Gustav Theodor Fechner: biography of the father of psychophysics

If interest in the human psyche has existed since antiquity, it is only with the contributions of Wilhelm Wundt and the creation by him of the first laboratory dedicated to his research that the birth of psychology is not considered to be a scientific discipline.

But the truth is that in addition to Wundt, other authors were of great importance in the beginnings and development of psychology as a science, being the first moments of it related to the creation of the psychophysics. In this sense the figure of Gustav stands out Theodor Fechner, considered the father of this discipline and of whom in this article a brief biography is presented.

    Brief biography of Gustav Theodor Fechner

    Son of a Protestant pastor, Gustav Theodor Fechner was born on April 19, 1801 in Gross-Särchen, Territory currently belonging to Germany. His initial education was traditional and in a religious field, the spiritual being an aspect which would have great importance in his life. Her father died of illness when Fechner was five years old. What followed was one of the most important careers in the scientific study of psychophysics.

    Years of training, marriage and teaching

    Fechner first became interested in medicine, starting his studies in this field at the Medizinisch-Chirurgische Akademie in Dresden. However, in 1818 he entered the University of Leipzig, where he met and worked with Weber. His interests ranged towards the world of physics. At 29, he met Clara Volkmann, With whom she would marry three years later. In 1834, a year after his marriage, he accepted a post at the university as professor of physics.

    It was when he began his research on color that he began to professionally show his interest in the psychic, work first with the perception of color and subjectivity with which it was captured, performing different experiments in this area.

    Brief incapacity and reflection on philosophy

    In 1840, Fechner suffered from a serious vision problem, Caused in large part by prolonged exposure of his retina to the sun, which would make him blind. The effects of blindness, along with the pressure he was subjected to as a college professor ended up rendering Fechner unfit to the point that he had to temporarily quit his post as a college professor. He suffered from deep depression for about three years.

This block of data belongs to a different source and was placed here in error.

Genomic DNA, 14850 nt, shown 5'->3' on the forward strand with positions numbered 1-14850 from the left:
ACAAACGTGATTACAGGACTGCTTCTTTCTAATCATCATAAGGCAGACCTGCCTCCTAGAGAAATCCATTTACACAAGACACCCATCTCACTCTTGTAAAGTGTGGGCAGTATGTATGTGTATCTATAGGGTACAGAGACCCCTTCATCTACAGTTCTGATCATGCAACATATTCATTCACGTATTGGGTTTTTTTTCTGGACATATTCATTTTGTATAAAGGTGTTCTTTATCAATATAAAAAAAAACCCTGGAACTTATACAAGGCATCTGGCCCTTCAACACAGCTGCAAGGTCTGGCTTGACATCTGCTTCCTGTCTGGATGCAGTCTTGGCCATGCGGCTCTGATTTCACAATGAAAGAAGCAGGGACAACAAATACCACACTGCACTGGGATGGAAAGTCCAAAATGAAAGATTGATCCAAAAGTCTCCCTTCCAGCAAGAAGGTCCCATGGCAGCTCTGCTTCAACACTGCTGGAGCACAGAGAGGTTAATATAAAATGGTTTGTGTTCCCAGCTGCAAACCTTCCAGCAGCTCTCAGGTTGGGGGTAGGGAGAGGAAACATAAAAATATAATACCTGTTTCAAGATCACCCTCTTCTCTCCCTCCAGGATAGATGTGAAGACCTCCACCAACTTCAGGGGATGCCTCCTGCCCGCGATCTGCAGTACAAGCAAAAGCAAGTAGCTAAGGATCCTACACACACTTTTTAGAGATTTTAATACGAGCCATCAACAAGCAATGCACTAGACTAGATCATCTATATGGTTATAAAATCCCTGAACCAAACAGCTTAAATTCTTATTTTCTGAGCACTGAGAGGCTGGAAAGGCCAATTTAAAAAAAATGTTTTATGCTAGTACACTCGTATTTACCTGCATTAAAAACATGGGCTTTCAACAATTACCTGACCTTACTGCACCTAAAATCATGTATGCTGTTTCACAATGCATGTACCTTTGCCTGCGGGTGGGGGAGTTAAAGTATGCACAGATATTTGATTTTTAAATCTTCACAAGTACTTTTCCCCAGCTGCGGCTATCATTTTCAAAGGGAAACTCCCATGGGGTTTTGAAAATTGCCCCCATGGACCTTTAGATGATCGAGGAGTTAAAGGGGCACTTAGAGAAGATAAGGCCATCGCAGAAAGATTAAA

In this period of their life they grew up his concerns about the essence of things and metaphysical aspects such as the soul and the body. This author considered that the physical and the spiritual were not separate elements, but reflected different faces of the same reality. He argued that all living things have their own soul, and even inorganic matter has a spirit, a vision reminiscent of the philosopher Baruch Spinoza. After three years, he came out of his depression to begin to experience feelings of well-being, euphoria and elation that he himself would call the pleasure principle.

    Interest in the metaphysical aspects of reality and the belief that body and mind are united will lead him to, when restored, he returned to the University of Leipzig as a professor, But this time of philosophy. In 1848 he published Nanna; oder Über das Seelenleben der Pflanzen (Nanna or on the spiritual life of plants) and Zend-Avesta; oder Über die Dinge des Himmels und des Jenseits, von Standpunkt der Naturbetrachtung (Zend-Avesta or on things in the sky and beyond from the point of view of nature), two works which would deal with elements such as the connection between body and mind.

    The birth of psychophysics

    Fechner performed several experiments to demonstrate the body-mind connection, and for years searched for a mathematical model and equation that would determine the existence of a relationship between material and spiritual / mental aspects.

    His research includes the analysis and observation of models proposed by Weber and the observation of the existence of absolute and relative thresholds to the capture of stimuli, having a great importance in the improvement and the extension of the well known like “Weber’s Law”.

    In 1860, he systematized his works and discoveries and he published the book that would give birth to psychophysics as his own discipline, “Elements of Psychophysics”, in which he explores the mathematical and physical relationships between body and mind through the investigation of sensation and perception.

    He also explored aspects such as measurement errors, And his interest in the spiritual continued in aspects such as spiritualism or what is now known as parapsychology. He continues to publish several works devoted to different aspects, such as aesthetics, and broadens his interest and his research on subjects close to his principle of pleasure or humor.

      Death and legacy of Fechner

      Gustav Theodor Fechner died in November 1887 in Leipzig. His work was a remarkable breakthrough that allowed psychology to emerge as a science, influencing authors such as Wundt and Sigmund Freud.

      Psychophysics and resulting psychometryThere also remains an important part of current experimental psychology, in particular that related to behaviorism.

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